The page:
The funeral of the hit Chinese food delivery man was held, and the widow was exempt from arriving in Australia to attend!He cried, "May I pull his hand?"
I have imagined reuniting with her husband in Australia for countless times. Ms. Wei never imagined that the first time she stepped into this strange country, she actually attended his funeral.
Last month, Chinese food deliveryman Chen Xiaojun was hit and killed in Sydney's Zetland district.When the news spread, it happened to be the Mid-Autumn Festival. While the community was in sympathy, many people offered a helping hand.
With the help of kind people, the widow, Ms. Wei, was granted an exemption from entering Australia a few days ago to take care of her husband's funeral affairs.
"Wake up!" At the funeral, Ms. Wei wailed several times, but she could not accept this cruel fact.
"Can I pull his hand?"
At 10 noon on October 20th, Xiaojun's funeral was held at Magnolia Chapel Funeral Home in Macquarie Park, Sydney. Widow Ms. Wei, several fellow villagers in Shaanxi, as well as representatives of trade unions and meal delivery platforms attended.
Two hours before the start of the funeral, Xiaojun’s workers and fellow villagers were already waiting outside the funeral home, and they also brought a set of his clothes.
Roommate Liu told reporters that these clothes will be cremated with the remains. "He was on the hospital bed when he died, without clothes." They hope Xiaojun walks decently.
Due to the complicated quarantine exemption procedures, it was nearly 12 o'clock when Ms. Wei arrived.Although the face mask covered his face, his hair was messy, his eyes were red and swollen, and it was hard to hide his fatigue.When she saw her husband's body, she couldn't help crying on the spot, "You wake up!"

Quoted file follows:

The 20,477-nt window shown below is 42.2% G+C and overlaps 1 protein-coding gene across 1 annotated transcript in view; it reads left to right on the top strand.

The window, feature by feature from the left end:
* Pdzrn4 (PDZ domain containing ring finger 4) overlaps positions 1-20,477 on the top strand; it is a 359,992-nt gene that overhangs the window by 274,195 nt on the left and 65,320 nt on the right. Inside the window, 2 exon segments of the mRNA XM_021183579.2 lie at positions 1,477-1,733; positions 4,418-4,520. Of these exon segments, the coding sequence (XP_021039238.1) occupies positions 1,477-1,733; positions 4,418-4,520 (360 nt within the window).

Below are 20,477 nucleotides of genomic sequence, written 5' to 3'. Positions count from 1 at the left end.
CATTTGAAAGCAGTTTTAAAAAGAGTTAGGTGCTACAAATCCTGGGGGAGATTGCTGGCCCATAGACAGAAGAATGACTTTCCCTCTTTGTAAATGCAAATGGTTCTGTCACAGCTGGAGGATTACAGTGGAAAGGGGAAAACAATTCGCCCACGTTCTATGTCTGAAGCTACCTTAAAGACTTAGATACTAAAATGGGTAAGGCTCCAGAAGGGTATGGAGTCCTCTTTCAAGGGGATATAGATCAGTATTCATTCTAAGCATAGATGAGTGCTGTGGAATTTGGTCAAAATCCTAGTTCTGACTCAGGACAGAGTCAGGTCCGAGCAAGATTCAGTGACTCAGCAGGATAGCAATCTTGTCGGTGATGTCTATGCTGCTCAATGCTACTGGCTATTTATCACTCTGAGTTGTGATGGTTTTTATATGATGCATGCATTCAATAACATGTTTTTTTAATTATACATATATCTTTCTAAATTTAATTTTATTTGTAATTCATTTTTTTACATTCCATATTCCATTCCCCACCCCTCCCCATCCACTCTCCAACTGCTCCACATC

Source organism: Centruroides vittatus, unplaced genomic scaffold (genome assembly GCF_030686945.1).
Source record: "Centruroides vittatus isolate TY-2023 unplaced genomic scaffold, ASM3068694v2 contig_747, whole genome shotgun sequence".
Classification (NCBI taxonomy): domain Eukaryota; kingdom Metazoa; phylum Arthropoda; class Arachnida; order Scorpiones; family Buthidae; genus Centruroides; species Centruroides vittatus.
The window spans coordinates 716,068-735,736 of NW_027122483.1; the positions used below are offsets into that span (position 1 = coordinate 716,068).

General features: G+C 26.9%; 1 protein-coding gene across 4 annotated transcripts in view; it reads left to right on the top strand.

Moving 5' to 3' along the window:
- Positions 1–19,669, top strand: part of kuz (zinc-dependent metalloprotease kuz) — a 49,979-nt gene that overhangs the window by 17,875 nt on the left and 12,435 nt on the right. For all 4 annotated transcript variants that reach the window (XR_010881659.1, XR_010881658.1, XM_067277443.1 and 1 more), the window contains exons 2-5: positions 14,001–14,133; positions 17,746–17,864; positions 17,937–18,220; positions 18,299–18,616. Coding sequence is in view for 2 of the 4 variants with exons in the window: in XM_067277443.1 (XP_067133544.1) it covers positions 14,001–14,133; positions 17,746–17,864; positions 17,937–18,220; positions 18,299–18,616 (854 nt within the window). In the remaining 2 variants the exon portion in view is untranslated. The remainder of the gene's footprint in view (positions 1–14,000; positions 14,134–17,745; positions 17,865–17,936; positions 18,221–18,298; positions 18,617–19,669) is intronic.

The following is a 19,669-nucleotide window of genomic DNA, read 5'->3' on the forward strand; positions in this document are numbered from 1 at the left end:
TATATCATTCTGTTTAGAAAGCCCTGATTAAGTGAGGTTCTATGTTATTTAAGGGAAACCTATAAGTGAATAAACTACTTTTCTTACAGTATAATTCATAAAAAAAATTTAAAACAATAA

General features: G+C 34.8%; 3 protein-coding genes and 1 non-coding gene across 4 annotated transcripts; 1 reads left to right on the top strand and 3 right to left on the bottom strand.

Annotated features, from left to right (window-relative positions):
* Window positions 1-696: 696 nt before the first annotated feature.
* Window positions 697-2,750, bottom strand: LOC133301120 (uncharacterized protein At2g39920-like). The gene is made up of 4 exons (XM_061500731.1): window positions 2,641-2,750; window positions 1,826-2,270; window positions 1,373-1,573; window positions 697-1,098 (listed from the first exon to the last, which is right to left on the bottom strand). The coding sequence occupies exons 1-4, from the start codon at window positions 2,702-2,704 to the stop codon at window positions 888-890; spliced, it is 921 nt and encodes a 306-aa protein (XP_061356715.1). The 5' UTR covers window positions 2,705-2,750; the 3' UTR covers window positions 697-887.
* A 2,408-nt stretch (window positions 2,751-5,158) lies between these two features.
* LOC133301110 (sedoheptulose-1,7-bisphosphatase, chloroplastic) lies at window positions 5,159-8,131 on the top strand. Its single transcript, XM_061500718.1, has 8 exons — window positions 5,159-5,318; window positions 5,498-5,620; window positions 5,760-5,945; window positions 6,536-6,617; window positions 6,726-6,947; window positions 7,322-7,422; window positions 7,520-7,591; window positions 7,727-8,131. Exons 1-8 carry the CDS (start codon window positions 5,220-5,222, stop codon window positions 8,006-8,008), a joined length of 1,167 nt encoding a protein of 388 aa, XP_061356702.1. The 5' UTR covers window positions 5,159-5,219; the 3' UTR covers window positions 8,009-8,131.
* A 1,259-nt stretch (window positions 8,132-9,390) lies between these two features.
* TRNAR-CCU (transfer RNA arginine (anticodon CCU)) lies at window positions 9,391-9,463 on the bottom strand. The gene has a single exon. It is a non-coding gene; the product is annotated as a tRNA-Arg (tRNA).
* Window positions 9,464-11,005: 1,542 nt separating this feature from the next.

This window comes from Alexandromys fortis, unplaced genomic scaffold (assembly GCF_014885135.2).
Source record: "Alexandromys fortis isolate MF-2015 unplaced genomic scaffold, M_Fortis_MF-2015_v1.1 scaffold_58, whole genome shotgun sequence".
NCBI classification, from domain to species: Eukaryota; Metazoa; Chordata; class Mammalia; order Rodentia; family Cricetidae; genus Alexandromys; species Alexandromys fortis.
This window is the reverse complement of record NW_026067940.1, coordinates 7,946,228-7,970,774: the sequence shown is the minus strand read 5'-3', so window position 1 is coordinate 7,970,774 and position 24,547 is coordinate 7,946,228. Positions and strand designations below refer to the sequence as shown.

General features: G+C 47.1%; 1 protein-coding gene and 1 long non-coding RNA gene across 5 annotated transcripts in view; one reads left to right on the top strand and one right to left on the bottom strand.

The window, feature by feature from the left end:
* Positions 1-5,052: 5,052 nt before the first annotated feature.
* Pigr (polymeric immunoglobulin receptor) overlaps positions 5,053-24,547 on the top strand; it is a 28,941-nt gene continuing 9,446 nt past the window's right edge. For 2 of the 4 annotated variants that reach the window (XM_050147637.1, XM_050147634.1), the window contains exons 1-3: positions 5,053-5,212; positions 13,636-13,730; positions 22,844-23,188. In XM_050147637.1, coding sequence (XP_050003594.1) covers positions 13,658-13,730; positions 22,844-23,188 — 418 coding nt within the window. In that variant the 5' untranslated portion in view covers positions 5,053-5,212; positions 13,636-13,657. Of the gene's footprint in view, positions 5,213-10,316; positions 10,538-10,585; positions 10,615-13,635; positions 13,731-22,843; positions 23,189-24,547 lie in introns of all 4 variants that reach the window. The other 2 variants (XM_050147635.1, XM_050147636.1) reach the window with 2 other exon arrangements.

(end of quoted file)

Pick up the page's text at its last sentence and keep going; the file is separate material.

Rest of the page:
He rushed forward several times, choked up and said to the staff, "Can I pull his hand?"
After feeling a little stable, Ms. Wei gave a speech and thanked everyone who helped their family.
At present, in addition to raising a pair of young children, Ms. Wei also supports three elderly people.
Ms. Wei arrived in Sydney on the morning of the 16th. After getting off the plane, she went to a hotel in the city center and began a 14-day quarantine life.
With three meals a day, she can hardly eat anything, and she has very little sleep. “Only at 4 o'clock in the morning can she sleep for a while with medicine.”
Ms. Wei (picture source: photo courtesy)
When she woke up, looking at the photos and videos of her husband before her death, she still could not accept the fact that her husband had passed away.
Xiaojun and a pair of children (photo source: courtesy)
Originally, Xiaojun planned to return to China next year to accompany his daughter who is about to get a third grade to prepare for the college entrance examination, and wait for her daughter to go to university before making other plans.
Even the couple had discussed that they would send their children to Australia to study when they saved enough money.
But all of this is now an unattainable dream.